Climate Change Debate Heats Up
This time it’s for keeps.
Unlike last year, when the dress-rehearsal debate on global warming sputtered to a halt on the Senate floor without a single amendment vote, both sides are prepping for a fight with full knowledge that the chamber could actually pass a bill limiting greenhouse gas emissions.
Last year, “everyone knew it was just exhibition season,— said Dan Weiss, director of climate strategy for the liberal Center for American Progress. “In 2009, these are the playoffs.—
The biggest boost for cap-and-trade supporters is having the White House in their corner for the first time in eight years. But the support also raises the stakes on key issues that were punted on last year — including backing for coal and nuclear power, and the complicated allocation scheme for carbon credits.
Round Two kicks off later this month in the Senate Environment and Public Works Committee, with an expected markup of the Clean Energy Jobs and American Power Act. The bill, unveiled last month by Sen. John Kerry (D-Mass.) and Environment and Public Works Chairman Barbara Boxer (D-Calif.), aims for greenhouse gas cuts of 20 percent of current levels by 2020, with overall reductions of 80 percent by 2050.
This time around, new faces will play key roles in shepherding the bill to the president’s desk. For starters, Kerry, as the bill’s chief sponsor, is playing a bigger role in marshaling support from Republicans and skeptical Democratic moderates.
“I’m ready to sit down with anybody and talk seriously about how we proceed on it in a serious way,— Kerry said last week.
Less visible is Sen. Joe Lieberman (ID-Conn.), who in previous Congresses led the climate charge with now-retired Sen. John Warner (R-Va.). He’s been relegated to a more peripheral role after Democrats stripped him of his EPW seat for supporting Sen. John McCain (R-Ariz.) in the 2008 White House election.
Warner’s departure also deprives Democrats of the bipartisan veneer they used as a selling point on last session’s bill. So far, Republicans have made clear they don’t want anything to do with the Kerry-Boxer bill, which they are painting as a job killer.
Sen. Lisa Murkowski (Alaska), one of the few Republicans to co-sponsor cap-and-trade legislation last Congress, called the new bill “a massive bill with massive costs.—
Kerry countered that 98 percent of American businesses are exempt from the bill’s mandates, which he maintained would only affect 7,500 major emitters.
“This is a solid first step, without overreach, to deal with 75 percent of America’s greenhouse gases,— he said.
The 900-pound gorillas, both in the Environment committee room and on the Senate floor, will be coal and nuclear power.
Moderate Democrats from states that produce coal, as well as those states who depend on it for electricity, are already signaling they’ll want more support for the fossil fuel. “There’s been an effort to reach out to coal states,— Sen. Tom Carper (D-Del.) said. “We need to do a little bit more.—
Central to those efforts is coal-state Sen. Max Baucus (D-Mont.), who as Finance chairman and a senior member on EPW will have major sway on divvying up the carbon emission allocations created by the cap-and-trade scheme. The Kerry-Boxer bill is currently blank on the issue of allocations, which will be worth billions of dollars. Coal will be treated “fairly— in the bill, Baucus told reporters last week.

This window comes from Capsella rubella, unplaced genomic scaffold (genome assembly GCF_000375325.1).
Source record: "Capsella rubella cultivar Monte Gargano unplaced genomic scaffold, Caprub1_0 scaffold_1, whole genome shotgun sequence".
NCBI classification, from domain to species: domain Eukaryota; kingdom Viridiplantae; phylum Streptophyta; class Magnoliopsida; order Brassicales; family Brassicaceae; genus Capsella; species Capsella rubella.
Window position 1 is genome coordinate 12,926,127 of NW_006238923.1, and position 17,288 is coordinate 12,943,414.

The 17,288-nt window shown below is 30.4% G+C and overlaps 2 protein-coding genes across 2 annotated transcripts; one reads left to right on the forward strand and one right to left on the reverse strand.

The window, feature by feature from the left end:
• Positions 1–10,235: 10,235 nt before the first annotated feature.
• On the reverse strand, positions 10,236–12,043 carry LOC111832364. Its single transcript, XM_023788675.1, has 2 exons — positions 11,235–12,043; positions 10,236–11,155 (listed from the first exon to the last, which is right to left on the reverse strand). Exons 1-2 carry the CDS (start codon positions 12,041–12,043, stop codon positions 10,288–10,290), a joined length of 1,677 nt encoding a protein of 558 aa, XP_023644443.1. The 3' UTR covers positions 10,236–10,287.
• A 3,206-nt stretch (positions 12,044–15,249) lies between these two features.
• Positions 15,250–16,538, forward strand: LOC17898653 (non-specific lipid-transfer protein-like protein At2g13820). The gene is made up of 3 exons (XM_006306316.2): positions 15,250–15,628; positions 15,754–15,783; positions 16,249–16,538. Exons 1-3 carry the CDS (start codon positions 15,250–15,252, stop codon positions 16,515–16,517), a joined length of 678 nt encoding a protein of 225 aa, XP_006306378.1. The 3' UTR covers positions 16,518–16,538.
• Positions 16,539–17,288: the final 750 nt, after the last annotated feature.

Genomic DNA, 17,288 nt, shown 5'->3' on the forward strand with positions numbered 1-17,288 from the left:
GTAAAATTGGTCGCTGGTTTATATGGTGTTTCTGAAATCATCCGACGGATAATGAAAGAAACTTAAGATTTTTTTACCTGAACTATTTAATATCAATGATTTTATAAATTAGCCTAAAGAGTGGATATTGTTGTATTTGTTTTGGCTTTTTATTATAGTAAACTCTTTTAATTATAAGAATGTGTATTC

Baucus’ panel also has jurisdiction on trade-related aspects of the bill, and observers say he is unlikely to pass on marking up the bill in Finance.
Nuclear supporters also want to see the bill’s limited provisions on the greenhouse-gas-free power source expanded to include more federal loan guarantees and investment in technologies for addressing nuclear waste.
McCain, who previously sponsored cap-and-trade legislation with Lieberman, has made clear the bill’s current treatment of nuclear energy will not earn his support. Without new nuclear plants, “it is difficult to achieve any meaningful reductions in greenhouse gas emissions,— he said last week.
Carper, who has been working with Lieberman and Sen. Lindsey Graham (R-S.C.) on a nuclear power floor amendment, said such provisions could attract some GOP votes. “I think if they see that there’s a robust title for nuclear it will be helpful,— he said.
Passage through the Environment panel is all but assured, and ranking member James Inhofe (R-Okla.) last week said he won’t belabor the debate in committee. However, Inhofe, an avowed global warming skeptic, promised Republicans will offer some amendments “that will be awfully hard for [Democrats] to vote against.—
The bill’s broad jurisdiction also provides an opportunity for two other powerful committee chairmen — newly minted Agriculture, Nutrition and Forestry Chairman Blanche Lincoln (D-Ark.) and Commerce, Science and Transportation Chairman Jay Rockefeller (D-W.Va.) — to take a whack at it. Neither lawmaker is enthused over the bill’s possible impact on their home states.
Senate Democrats can take solace that the House passed similar legislation sponsored by Reps. Henry Waxman (D-Calif.) and Ed Markey (D-Mass.) in June after grappling with the same regional issues. However, that bill was able to advance on a simple-majority vote with limited debate; getting a bill through the Senate may be considerably more cumbersome.
While Democrats and the Obama administration would like to pass the Kerry-Boxer bill before international climate talks in December, the debate is almost certain to slip into 2010, as health care continues to dominate the chamber.
Kerry said the Senate will move “as soon as we can possibly do it,— while continuing to lay the groundwork for eventual passage.
“I think we just need to keep moving, keep working, a very concentrated effort,— he said.